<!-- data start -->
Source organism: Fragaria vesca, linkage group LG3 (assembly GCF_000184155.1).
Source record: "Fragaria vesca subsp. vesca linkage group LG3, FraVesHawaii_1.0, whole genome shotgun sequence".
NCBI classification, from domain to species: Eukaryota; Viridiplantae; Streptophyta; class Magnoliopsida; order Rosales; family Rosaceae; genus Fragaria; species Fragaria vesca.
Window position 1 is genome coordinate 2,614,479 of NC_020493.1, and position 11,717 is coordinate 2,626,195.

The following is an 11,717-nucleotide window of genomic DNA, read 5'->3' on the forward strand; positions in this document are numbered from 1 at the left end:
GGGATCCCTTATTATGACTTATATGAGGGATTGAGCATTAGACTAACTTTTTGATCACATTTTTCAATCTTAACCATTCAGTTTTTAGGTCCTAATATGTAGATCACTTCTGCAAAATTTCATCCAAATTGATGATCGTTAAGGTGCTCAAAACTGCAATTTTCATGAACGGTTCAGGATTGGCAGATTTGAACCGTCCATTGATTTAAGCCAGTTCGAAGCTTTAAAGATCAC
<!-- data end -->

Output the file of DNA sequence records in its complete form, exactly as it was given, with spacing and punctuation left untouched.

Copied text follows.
Source organism: Fragaria vesca, linkage group LG3 (assembly GCF_000184155.1).
Source record: "Fragaria vesca subsp. vesca linkage group LG3, FraVesHawaii_1.0, whole genome shotgun sequence".
NCBI classification, from domain to species: Eukaryota; Viridiplantae; Streptophyta; class Magnoliopsida; order Rosales; family Rosaceae; genus Fragaria; species Fragaria vesca.
Window position 1 is genome coordinate 2,614,479 of NC_020493.1, and position 11,717 is coordinate 2,626,195.

The following is an 11,717-nucleotide window of genomic DNA, read 5'->3' on the forward strand; positions in this document are numbered from 1 at the left end:
GGGATCCCTTATTATGACTTATATGAGGGATTGAGCATTAGACTAACTTTTTGATCACATTTTTCAATCTTAACCATTCAGTTTTTAGGTCCTAATATGTAGATCACTTCTGCAAAATTTCATCCAAATTGATGATCGTTAAGGTGCTCAAAACTGCAATTTTCATGAACGGTTCAGGATTGGCAGATTTGAACCGTCCATTGATTTAAGCCAGTTCGAAGCTTTAAAGATCAC